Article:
Understanding Pandemic As A Disruption To Social Science Research: A Sociologist’s Take On Field Work In Covid Era And Beyond


While there are scores of health lessons to be learnt from the Covid 19 pandemic, there are some serious research lessons on methodological and strategic level as well. Research especially social science research almost fell flat during the pandemic which infers that there is a serious need for shifting strategies, goal posts and aspects specially of the field work based studies/ethnographies or surveys. Social science research needs more innovation in methodology now since the pandemic fear has turned the field more complex than ever before.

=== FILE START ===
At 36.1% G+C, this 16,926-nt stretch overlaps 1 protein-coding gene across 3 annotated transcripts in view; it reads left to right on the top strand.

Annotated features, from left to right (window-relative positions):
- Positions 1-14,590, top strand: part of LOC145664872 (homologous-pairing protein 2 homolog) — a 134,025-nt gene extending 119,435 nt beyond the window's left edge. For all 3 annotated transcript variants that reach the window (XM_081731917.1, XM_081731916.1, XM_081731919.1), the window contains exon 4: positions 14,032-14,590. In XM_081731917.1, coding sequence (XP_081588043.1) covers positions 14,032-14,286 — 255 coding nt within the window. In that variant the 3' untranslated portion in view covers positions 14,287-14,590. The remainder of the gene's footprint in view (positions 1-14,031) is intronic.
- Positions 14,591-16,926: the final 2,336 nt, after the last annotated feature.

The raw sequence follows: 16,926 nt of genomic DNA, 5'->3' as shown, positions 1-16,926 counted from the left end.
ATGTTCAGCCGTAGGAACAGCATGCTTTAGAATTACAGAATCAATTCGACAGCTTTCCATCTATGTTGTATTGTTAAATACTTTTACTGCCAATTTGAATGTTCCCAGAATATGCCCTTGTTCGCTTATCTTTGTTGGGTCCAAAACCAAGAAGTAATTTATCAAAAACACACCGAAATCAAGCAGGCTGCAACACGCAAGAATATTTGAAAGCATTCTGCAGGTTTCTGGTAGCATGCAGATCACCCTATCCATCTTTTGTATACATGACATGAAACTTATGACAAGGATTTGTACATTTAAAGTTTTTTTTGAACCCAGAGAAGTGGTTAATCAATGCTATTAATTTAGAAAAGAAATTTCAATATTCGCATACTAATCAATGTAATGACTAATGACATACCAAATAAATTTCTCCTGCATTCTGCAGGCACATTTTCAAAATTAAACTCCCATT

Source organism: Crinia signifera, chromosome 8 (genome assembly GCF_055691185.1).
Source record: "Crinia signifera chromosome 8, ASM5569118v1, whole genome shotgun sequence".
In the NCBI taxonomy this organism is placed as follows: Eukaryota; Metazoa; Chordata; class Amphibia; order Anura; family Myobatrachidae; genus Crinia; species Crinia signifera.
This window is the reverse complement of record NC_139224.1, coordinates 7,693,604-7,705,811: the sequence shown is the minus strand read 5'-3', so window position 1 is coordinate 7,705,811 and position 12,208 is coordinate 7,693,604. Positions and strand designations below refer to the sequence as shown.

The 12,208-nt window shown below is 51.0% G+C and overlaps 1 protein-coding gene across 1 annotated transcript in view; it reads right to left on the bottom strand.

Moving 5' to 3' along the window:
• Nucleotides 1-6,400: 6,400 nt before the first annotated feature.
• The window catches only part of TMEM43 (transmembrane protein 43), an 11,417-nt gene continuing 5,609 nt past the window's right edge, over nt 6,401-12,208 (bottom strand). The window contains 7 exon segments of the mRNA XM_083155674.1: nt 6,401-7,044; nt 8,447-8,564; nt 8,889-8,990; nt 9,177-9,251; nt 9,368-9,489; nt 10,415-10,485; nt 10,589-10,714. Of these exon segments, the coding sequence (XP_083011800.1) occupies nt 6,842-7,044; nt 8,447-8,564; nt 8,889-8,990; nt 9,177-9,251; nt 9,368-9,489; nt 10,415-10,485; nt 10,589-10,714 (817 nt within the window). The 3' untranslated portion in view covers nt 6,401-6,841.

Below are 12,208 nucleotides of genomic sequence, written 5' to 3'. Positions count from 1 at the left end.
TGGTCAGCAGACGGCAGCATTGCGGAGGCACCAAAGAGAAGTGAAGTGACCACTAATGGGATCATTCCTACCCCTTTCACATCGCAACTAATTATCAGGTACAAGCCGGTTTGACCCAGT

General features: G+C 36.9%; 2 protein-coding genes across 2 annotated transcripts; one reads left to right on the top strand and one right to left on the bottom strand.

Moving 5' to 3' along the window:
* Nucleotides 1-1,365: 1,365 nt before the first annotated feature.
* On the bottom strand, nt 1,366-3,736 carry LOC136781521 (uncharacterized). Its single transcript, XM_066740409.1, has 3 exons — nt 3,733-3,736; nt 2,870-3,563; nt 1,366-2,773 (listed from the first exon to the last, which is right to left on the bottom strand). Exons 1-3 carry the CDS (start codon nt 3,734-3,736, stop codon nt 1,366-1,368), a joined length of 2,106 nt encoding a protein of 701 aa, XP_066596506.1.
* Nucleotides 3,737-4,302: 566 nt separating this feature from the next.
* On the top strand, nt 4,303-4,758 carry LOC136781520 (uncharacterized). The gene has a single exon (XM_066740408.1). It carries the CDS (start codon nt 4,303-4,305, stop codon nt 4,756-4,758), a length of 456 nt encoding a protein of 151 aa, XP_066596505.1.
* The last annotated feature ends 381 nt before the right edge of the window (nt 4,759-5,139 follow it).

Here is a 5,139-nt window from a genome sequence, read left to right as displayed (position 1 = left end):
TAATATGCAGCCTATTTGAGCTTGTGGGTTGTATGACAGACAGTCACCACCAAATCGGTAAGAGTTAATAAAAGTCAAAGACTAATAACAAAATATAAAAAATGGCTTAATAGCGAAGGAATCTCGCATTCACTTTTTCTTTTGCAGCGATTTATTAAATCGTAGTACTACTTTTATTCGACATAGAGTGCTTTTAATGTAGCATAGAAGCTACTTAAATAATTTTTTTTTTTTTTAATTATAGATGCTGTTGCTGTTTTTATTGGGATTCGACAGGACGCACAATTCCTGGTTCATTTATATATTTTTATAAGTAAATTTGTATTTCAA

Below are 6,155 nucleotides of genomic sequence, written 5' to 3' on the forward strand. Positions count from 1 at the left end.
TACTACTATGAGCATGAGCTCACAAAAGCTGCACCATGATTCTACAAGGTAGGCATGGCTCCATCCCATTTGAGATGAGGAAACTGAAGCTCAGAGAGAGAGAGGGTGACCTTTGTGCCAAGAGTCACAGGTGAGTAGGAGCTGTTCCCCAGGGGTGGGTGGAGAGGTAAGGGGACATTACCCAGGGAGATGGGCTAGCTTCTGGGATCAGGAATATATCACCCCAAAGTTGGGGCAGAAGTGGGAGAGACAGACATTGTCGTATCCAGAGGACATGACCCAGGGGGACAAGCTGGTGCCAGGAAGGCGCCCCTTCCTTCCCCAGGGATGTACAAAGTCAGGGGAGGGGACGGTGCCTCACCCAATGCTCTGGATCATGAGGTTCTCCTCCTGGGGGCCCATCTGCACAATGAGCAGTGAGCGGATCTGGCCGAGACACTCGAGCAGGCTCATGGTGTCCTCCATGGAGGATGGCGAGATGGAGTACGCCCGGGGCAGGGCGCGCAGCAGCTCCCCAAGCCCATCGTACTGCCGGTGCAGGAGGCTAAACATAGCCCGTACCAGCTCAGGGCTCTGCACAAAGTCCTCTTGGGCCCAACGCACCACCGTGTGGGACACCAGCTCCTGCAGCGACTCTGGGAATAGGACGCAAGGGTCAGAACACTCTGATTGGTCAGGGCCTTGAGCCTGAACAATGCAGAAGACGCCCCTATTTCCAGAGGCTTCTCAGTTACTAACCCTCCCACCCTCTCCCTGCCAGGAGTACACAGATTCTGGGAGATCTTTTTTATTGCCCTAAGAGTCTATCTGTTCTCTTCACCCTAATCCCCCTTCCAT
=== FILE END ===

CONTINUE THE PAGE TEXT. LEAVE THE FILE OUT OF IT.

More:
The Covid 19 epidemic not only claimed millions of lives globally, but proved a huge setback to the academic community in many ways. The very functional aspect of research from routine field visits/plans and usual field diaries/notes, face to face interviews/in-depth discussions shifted wholly to digital/online interactions, social media and finally got reduced to to Google forms. 

Covid has turned the field into a conflict field and shaped it from the ‘Hawthorne Effect’ (respondents modifying their behaviour due to researcher’s presence in the field or when they feel they are observed) to what should now be called as a ‘Mutual Hawthorne Effect’ (both researcher and the respondents apprehensive of each other). Prolonged lockdowns led to uncertainty and closure of the educational institutions meant no guidance from supervisors or from research bodies or experts amid no travel, no instructions, no communication, no field work, no fellowships and no field visits affected the whole research plans and proposed field visit schedules.